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Variety is the spice of financial life



Advocates of economic diversity, such as Nexim Bank, address barriers to trade for the non-oil sectors
by Lawrence J. Ireton

Nigeria’s financial sector has undergone substantial changes since 2004, when a recapitalization process reduced the number of banks from 84 to 25, and a more taut banking system helped the country capture global attention with solid economic results. Over the past decade, the economy has expanded at an average rate of 7% per annum, reaching 7.85% in 2010. The same year, Citigroup ranked Nigeria as the fifth fastest growing economy in the world, after China, Taiwan, Singapore and Qatar. GDP growth is predicted to hit 8.1% this year and 8.2% in 2103.

In 2008 the Nigerian government implemented a program of market-oriented economic reforms, which included modernizing the banking system, curbing inflation by blocking excessive wage demands, and resolving regional disputes over the distribution of earnings from the oil industry. One important step undertaken by the Governor of the Central Bank of Nigeria, Sanusi Lamido Sanusi, was the establishment of the Asset Management Corporation of Nigeria (Amcon) to purchase non-performing loans (NPLs) and to recapitalize struggling banks. “At Amcon, we have a model that is unique,” says Mr. Sanusi. “It is important to look very closely at what we are doing rather than work on stereotypes. In many areas we have set the pace. A lot of what is being discussed in Europe today has already been done here. We have forced the banks to take losses and to pay for the bailout. This says something about the direction of economic policy and the future.”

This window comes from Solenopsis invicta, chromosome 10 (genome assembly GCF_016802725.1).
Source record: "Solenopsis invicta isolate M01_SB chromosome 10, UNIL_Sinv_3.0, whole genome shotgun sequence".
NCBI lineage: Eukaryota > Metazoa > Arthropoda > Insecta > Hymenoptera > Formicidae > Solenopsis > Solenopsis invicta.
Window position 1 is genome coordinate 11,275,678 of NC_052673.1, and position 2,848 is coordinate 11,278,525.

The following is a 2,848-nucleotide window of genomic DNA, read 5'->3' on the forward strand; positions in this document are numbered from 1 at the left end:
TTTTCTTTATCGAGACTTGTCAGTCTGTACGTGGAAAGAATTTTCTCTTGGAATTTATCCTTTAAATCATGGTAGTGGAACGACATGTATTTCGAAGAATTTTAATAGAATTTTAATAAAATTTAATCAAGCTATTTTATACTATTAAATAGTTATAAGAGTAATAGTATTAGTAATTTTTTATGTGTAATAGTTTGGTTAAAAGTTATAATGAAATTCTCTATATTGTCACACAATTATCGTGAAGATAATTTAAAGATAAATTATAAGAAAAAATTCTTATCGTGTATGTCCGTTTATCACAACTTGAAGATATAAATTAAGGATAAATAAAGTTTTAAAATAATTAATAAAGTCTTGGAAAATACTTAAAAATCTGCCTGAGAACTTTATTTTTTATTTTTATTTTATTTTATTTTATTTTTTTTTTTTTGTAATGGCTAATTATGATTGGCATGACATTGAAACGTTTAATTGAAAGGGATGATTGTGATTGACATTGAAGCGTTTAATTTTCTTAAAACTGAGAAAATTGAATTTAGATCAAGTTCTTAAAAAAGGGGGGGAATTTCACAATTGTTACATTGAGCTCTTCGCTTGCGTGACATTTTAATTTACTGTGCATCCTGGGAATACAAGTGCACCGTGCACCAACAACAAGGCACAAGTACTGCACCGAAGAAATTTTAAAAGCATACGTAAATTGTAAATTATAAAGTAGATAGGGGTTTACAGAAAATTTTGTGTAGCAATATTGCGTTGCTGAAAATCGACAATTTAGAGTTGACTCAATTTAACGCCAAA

Increased oil exports and high crude prices helped Nigeria ride out the global economic slowdown with GDP rising while other nations slipped into recession. However, it is the non-oil sector that is even more impressive, with investment – both public and private – and consumption being the primary economic drivers. Overall GDP growth in the first nine months of 2011 averaged 7.25%; the non-oil sector averaged 8.76%, thanks to increased activity in areas such as agriculture, trade, manufacturing, and services.

“WHAT WE HAVE DONE OVER THE YEARS IS PHENOMENAL. WE HAVE INTERVENED AND OPENED UP SECTORS WHERE PREVIOUSLY EXPORTS HAD NO VALUE ADDED” Roberts Orya, Managing Director of Nexim Bank

Supporting diversity in Nigeria’s non-oil-related industries since 1991, the Nigerian Export-Import (Nexim) Bank is a 50-50 partnership between the Central Bank and the Ministry of Finance.

“What we have done over the years has been phenomenal,” says Roberts Orya, Managing Director of Nexim. “We have intervened and opened up sectors where previously exports had no value added. For instance, in agriculture, Nexim has embarked on greenfield projects that have become so big that you can find them on CBN’s list of top 100 exporters. Also, we started one of the biggest cocoa processing plants in Africa (Multi-Trex Integrated Foods Plc.) and its largest rubber company, Pamol Nigeria Ltd.”

In addition, the bank is looking at expanding the entertainment industry, Nollywood, “because we believe it is an industry that has key growth potential for employment and foreign exchange,” says the MD.

Nexim will soon launch its $61.5 million Sealink project that aims to boost maritime trade among members of the Economic Community of West African States (ECOWAS) with a new shipping company that will better connect the region’s seaports and encourage greater trade.

“We don’t just give loans to exporters; we also address barriers to trade,” says Mr. Orya.